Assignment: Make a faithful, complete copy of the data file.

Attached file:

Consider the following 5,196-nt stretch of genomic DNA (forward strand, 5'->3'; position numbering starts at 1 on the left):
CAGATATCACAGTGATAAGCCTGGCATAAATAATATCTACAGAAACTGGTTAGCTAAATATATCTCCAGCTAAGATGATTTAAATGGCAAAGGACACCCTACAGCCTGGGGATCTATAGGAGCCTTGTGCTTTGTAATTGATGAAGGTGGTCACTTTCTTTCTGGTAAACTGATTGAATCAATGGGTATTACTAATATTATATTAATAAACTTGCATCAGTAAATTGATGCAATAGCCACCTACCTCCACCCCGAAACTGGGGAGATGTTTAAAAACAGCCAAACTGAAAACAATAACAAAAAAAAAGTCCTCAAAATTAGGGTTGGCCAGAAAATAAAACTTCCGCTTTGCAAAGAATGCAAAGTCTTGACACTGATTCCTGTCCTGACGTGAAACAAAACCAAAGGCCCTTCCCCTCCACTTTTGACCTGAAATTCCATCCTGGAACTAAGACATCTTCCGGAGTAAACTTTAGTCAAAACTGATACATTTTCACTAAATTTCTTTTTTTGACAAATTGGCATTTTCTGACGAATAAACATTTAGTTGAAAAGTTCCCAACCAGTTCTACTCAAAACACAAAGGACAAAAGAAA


Consider the following 5,196-nt stretch of genomic DNA (forward strand, 5'->3'; position numbering starts at 1 on the left):
CAGATATCACAGTGATAAGCCTGGCATAAATAATATCTACAGAAACTGGTTAGCTAAATATATCTCCAGCTAAGATGATTTAAATGGCAAAGGACACCCTACAGCCTGGGGATCTATAGGAGCCTTGTGCTTTGTAATTGATGAAGGTGGTCACTTTCTTTCTGGTAAACTGATTGAATCAATGGGTATTACTAATATTATATTAATAAACTTGCATCAGTAAATTGATGCAATAGCCACCTACCTCCACCCCGAAACTGGGGAGATGTTTAAAAACAGCCAAACTGAAAACAATAACAAAAAAAAAGTCCTCAAAATTAGGGTTGGCCAGAAAATAAAACTTCCGCTTTGCAAAGAATGCAAAGTCTTGACACTGATTCCTGTCCTGACGTGAAACAAAACCAAAGGCCCTTCCCCTCCACTTTTGACCTGAAATTCCATCCTGGAACTAAGACATCTTCCGGAGTAAACTTTAGTCAAAACTGATACATTTTCACTAAATTTCTTTTTTTGACAAATTGGCATTTTCTGACGAATAAACATTTAGTTGAAAAGTTCCCAACCAGTTCTACTCAAAACACAAAGGACAAAAGAAA